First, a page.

What is a Database?

What is Microsoft SQL Server?

To answer that, we have to ask what a relational database management server (RDBMS) is.

To answer that, we have to ask what a relational database is.

To answer that, we have to understand what the relational model is, what a database is, and how these two concepts combine to form what is effectively the basis of most technology today: the database.

Database

A database is, fundamentally, a collection of information that is stored in a defined structure.

A telephone book is a database. A recipe book is a database. Each of these books has a set of rules that define how the information is stored and retrieved. That is the structure.

Database Query

When we want to retrieve information, we query the structure with language appropriate to the database. Tell me the phone number of Randolph West, by looking up the surnames and going through all the Ws. Find the recipe for lemon meringue by going through the desserts and searching for meringue.

In a RDBMS, the language is called Structured Query Language, or SQL. You can pronounce it like “sequel”, or say each letter.

Relational Model

A few decades ago, IBM employee and computer scientist Edgar Codd developed his “Twelve Rules”, dictating how data should be laid out in a relational manner, using first-order predicate logic.

There’s no really easy way to explain what this exactly means at a philosophical or mathematical level, especially not in this forum, so I will explain what makes a relational database instead.

Imagine you want to buy a new iPhone. You walk into the store, and find a Genius. Her name tag says Thandi, and she takes you to the desk where the various models are displayed.

You decide after a few minutes that you want to get the glossy black one with the big screen and lots of storage, because in this imaginary scenario, you have lots of disposable income.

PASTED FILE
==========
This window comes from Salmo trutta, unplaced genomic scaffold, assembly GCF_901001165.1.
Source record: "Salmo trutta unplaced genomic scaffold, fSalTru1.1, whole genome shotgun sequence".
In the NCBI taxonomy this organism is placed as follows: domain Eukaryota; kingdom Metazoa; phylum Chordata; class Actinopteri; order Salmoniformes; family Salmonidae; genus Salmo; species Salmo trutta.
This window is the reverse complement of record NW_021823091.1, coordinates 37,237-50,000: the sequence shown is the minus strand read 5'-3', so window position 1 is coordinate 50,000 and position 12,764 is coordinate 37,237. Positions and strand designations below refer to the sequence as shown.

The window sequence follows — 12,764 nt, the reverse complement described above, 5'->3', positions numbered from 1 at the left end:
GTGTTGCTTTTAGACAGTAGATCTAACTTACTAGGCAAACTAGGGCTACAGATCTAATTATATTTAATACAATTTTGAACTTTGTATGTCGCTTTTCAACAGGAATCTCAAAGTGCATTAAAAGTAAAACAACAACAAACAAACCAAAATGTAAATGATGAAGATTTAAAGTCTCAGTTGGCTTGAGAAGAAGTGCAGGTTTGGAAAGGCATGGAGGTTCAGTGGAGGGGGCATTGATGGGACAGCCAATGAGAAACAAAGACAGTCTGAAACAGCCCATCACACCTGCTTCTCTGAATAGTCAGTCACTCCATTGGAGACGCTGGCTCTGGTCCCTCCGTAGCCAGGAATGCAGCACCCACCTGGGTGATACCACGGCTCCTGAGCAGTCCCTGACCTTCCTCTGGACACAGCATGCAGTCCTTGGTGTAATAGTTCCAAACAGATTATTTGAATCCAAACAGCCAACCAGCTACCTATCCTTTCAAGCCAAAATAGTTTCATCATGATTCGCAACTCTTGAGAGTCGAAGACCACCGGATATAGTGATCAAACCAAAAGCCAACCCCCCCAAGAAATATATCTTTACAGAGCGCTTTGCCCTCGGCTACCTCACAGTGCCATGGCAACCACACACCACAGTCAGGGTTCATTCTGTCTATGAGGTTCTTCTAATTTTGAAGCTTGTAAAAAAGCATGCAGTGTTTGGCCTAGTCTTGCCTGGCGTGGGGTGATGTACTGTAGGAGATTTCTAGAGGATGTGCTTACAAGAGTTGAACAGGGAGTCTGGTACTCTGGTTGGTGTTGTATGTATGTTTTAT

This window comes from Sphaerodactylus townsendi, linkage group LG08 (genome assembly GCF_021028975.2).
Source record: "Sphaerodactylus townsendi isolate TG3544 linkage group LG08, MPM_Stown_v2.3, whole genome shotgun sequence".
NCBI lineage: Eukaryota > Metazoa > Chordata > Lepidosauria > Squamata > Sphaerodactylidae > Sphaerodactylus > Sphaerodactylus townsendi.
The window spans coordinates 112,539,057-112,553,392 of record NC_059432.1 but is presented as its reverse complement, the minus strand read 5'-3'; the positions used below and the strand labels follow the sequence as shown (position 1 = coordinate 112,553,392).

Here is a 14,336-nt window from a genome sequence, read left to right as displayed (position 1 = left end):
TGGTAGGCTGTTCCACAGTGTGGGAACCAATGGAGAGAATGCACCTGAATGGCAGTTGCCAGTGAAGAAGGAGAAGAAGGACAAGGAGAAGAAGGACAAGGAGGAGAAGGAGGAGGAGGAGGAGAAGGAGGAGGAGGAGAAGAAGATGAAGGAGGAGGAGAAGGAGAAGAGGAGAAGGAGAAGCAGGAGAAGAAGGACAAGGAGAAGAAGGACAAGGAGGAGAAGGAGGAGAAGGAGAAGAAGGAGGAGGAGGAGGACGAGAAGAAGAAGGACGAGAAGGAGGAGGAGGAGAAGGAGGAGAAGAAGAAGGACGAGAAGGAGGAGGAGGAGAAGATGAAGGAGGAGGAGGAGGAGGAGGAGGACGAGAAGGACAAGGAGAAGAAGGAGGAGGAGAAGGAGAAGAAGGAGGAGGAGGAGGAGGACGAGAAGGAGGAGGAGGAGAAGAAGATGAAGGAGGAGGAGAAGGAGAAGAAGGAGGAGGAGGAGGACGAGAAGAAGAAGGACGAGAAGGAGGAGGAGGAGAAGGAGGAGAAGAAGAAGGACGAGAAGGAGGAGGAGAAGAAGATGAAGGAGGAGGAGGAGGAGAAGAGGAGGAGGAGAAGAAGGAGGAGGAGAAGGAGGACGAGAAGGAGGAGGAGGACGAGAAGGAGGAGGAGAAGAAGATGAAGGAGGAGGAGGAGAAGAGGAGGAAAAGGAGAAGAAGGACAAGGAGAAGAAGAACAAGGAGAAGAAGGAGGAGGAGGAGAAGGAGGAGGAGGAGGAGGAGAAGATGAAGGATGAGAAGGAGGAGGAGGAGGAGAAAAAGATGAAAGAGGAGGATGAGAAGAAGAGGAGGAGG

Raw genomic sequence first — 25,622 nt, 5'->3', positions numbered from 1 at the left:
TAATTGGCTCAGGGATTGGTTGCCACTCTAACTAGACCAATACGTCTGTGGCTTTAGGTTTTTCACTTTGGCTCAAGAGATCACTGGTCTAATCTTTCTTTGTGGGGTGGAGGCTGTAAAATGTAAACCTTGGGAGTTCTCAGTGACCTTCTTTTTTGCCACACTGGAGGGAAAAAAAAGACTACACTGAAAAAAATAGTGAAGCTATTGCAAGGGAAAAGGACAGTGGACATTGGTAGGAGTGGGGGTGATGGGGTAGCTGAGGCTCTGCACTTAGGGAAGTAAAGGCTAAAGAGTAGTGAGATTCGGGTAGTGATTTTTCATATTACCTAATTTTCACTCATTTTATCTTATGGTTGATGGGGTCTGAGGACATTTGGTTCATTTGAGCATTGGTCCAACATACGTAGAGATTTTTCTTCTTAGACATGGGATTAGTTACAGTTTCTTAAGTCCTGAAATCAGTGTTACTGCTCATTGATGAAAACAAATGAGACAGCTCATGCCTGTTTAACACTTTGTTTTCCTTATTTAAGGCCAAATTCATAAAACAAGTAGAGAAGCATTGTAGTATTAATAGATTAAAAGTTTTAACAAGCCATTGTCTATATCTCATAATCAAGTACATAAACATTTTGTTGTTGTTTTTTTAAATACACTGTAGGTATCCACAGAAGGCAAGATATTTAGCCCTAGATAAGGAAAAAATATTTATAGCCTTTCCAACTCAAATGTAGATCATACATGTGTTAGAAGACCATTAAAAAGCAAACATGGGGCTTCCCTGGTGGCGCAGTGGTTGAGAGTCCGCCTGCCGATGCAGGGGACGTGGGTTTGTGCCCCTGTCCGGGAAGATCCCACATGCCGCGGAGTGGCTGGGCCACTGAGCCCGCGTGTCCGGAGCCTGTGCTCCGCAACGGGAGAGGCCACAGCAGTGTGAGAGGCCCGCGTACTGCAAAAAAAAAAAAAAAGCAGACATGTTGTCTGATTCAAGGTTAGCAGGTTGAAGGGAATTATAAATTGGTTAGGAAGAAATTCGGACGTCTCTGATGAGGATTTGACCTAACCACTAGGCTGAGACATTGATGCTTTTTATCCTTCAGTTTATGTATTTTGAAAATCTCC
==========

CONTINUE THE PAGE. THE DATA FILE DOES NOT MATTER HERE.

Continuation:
You also select Apple Care on the phone, and for a little bonus, you get yourself a blue leather phone cover.

Out comes the credit card, the transaction is approved, and Thandi and you exchange Twitter handles and decide to be friends. Everyone is happy.

Here’s what happens from the relational perspective, in a high level overview:

Stock Item
Product iPhone
Model iPhone 7 Plus
Storage Capacity 256GB
Colour Black
Style Glossy
Carrier Unlocked
Serial Number xxx
Apple Care Yes
Purchase Date 2017-03-08
Price $1000
Stock Item
Product iPhone cover
Model iPhone 7 Plus
Colour Blue
Style Leather
Purchase Date 2017-03-09
Price $50
Location
Store name Cross Iron Mills, Calgary
Salesperson thandi@example.com
Date 2017-03-08
Customer
Customer randolph@example.com
Payment method Credit Card

According to Codd’s paper on relational theory (PDF), these items should be defined by their natural structure, and that there should be one way, and only one way, to uniquely identify each item in that purchase event, from you and Thandi, to the phone cover and Apple Care, and how they relate to each other to create a single, unique transaction.